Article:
Maybe it’s just me, but I’m tired of watching Salmonella and other foodborne illnesses flatline, even if a Senator brings a day-old bucket of KFC into a hearing to make some sort of metaphorical point.

I’ll say the same thing I say every year: the numbers aren’t changing because the interventions are in the wrong place.

When national organizations go agenst the World Health Organization and don’t mention on-farm food safety, then they’re missing the source.

According to Food Business News, illness was more prevalent in 2018, according to preliminary surveillance data from the Centers for Disease Control (C.D.C.) and Prevention. Incidents of Campylobacter, Salmonella and Cyclospora infections increased last year, according to FoodNet 2018 preliminary data released by the C.D.C. The increases were due, in part, to more infections being diagnosed using culture-independent diagnostic tests (C.I.D.T.s), but the C.D.C. noted the possibility that the number of infections actually is increasing.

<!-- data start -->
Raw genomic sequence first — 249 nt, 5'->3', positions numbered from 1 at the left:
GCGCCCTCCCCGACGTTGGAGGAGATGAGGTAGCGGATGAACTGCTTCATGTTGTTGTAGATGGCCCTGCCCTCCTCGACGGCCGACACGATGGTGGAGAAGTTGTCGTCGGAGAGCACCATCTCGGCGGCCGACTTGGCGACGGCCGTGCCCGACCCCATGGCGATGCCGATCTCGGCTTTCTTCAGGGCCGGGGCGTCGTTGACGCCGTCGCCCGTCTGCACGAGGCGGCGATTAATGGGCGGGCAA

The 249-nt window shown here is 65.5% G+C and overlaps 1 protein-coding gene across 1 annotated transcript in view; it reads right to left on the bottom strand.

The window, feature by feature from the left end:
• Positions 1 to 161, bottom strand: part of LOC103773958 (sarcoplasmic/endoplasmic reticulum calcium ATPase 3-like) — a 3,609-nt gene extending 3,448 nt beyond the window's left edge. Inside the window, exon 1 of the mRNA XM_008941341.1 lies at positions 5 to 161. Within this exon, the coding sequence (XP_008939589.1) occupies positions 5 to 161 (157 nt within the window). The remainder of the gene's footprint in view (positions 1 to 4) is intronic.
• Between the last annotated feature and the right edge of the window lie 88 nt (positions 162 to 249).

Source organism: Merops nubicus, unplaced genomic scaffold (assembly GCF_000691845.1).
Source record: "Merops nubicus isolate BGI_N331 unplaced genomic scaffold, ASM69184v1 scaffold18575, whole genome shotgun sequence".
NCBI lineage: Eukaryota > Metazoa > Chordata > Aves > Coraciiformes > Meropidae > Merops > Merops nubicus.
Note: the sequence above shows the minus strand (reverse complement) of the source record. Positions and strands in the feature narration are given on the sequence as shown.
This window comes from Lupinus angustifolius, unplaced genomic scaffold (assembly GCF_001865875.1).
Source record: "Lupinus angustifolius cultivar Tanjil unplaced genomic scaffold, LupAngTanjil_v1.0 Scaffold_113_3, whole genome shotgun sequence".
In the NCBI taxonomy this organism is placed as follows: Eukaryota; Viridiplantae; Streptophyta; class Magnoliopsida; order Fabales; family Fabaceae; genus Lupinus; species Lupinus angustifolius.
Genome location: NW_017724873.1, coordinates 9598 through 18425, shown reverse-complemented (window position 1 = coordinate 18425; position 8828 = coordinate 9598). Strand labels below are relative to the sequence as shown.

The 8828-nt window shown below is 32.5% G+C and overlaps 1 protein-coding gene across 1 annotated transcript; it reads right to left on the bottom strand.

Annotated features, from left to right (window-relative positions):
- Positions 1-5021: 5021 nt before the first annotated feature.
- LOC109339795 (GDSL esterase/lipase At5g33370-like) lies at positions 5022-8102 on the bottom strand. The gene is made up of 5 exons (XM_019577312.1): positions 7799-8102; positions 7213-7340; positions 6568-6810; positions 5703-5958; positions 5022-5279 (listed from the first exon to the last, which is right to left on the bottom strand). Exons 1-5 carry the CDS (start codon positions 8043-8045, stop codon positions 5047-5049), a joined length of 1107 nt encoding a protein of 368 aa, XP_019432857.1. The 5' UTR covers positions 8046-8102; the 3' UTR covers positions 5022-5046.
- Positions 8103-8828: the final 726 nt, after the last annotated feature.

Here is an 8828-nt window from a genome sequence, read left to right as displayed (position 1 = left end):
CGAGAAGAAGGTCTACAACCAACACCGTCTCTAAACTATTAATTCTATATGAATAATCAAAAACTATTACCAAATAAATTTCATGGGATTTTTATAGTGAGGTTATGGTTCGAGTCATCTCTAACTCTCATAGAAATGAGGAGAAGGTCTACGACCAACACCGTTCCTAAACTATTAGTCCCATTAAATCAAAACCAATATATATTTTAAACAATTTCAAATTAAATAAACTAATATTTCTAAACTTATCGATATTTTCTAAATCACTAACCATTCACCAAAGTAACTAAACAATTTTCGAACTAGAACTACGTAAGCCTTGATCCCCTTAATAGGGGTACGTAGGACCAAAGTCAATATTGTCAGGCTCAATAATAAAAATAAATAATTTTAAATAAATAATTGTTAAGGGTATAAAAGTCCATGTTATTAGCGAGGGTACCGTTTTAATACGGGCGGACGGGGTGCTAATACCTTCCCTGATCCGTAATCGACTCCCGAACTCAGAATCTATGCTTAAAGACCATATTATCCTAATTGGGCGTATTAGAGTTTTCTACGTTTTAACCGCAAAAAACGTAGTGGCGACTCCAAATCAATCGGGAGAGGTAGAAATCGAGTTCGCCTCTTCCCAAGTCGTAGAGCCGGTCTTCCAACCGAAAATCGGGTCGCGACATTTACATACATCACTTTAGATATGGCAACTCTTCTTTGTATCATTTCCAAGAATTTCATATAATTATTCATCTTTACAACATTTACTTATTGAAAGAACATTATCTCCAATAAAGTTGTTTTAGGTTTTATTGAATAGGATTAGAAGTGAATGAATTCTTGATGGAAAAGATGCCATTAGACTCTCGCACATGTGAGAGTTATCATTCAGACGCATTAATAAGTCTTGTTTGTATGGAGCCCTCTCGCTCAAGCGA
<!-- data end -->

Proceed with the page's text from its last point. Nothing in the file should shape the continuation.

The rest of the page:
Campylobacter infections were the commonly identified infection in FoodNet sites since 2013 with poultry being the major source of infection.  More infections are being diagnosed, the C.D.C. said, because more laboratories use C.I.D.T.s to detect Campylobacterand other pathogens. C.I.D.T.s detect the presence of a specific genetic sequence of an organism. The tests produce results more rapidly because they do not require isolation and identification of living organisms.

Reducing Campylobacter infections will require more knowledge of how case patients are becoming infected, the C.D.C. said. The pathogen can contaminate raw chicken or poultry juices, and cross-contamination can impact hands, other foods or kitchen equipment.

“Focusing on interventions throughout the food production chain that reduce Campylobacter bacteria in chicken could lead to fewer illnesses in people,” the C.D.C. said. “Whole genome sequencing might help us figure out the contribution of various sources and help target interventions.”

Salmonella infections, the second most common infection, also appear to be increasing, according to the preliminary report. The most common Salmonella serotypes were Enteritidis, Newport and Typhimurium. Additionally, Enteritidis infections are not decreasing despite regulatory programs aimed at reducing Salmonella in poultry and eggs.

 

Peeing in pools: Survey says half of Americans use swimming pools as communal bathtubs

Quixem Ramierz of KTXS writes that a lot of people pee in swimming pools.

I was one of them one of them.